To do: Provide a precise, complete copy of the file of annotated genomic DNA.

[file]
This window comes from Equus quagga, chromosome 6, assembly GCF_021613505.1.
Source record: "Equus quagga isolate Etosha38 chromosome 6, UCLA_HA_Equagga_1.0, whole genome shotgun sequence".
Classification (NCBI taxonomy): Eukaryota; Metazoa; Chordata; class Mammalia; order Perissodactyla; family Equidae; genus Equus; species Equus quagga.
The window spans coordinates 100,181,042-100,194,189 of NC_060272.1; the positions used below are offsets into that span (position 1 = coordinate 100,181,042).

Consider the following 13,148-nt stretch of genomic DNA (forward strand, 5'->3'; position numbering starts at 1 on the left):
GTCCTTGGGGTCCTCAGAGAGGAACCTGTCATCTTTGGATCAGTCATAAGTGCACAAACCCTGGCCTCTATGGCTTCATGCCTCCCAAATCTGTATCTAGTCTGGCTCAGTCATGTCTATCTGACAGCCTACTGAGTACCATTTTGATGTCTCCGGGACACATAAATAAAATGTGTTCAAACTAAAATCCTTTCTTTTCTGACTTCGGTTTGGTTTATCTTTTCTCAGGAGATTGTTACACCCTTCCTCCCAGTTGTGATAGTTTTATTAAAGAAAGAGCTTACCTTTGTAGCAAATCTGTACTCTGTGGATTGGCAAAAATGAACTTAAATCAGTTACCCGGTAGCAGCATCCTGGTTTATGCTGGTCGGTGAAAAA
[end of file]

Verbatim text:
This window comes from Equus quagga, chromosome 6, assembly GCF_021613505.1.
Source record: "Equus quagga isolate Etosha38 chromosome 6, UCLA_HA_Equagga_1.0, whole genome shotgun sequence".
Classification (NCBI taxonomy): Eukaryota; Metazoa; Chordata; class Mammalia; order Perissodactyla; family Equidae; genus Equus; species Equus quagga.
The window spans coordinates 100,181,042-100,194,189 of NC_060272.1; the positions used below are offsets into that span (position 1 = coordinate 100,181,042).

Consider the following 13,148-nt stretch of genomic DNA (forward strand, 5'->3'; position numbering starts at 1 on the left):
GTCCTTGGGGTCCTCAGAGAGGAACCTGTCATCTTTGGATCAGTCATAAGTGCACAAACCCTGGCCTCTATGGCTTCATGCCTCCCAAATCTGTATCTAGTCTGGCTCAGTCATGTCTATCTGACAGCCTACTGAGTACCATTTTGATGTCTCCGGGACACATAAATAAAATGTGTTCAAACTAAAATCCTTTCTTTTCTGACTTCGGTTTGGTTTATCTTTTCTCAGGAGATTGTTACACCCTTCCTCCCAGTTGTGATAGTTTTATTAAAGAAAGAGCTTACCTTTGTAGCAAATCTGTACTCTGTGGATTGGCAAAAATGAACTTAAATCAGTTACCCGGTAGCAGCATCCTGGTTTATGCTGGTCGGTGAAAAA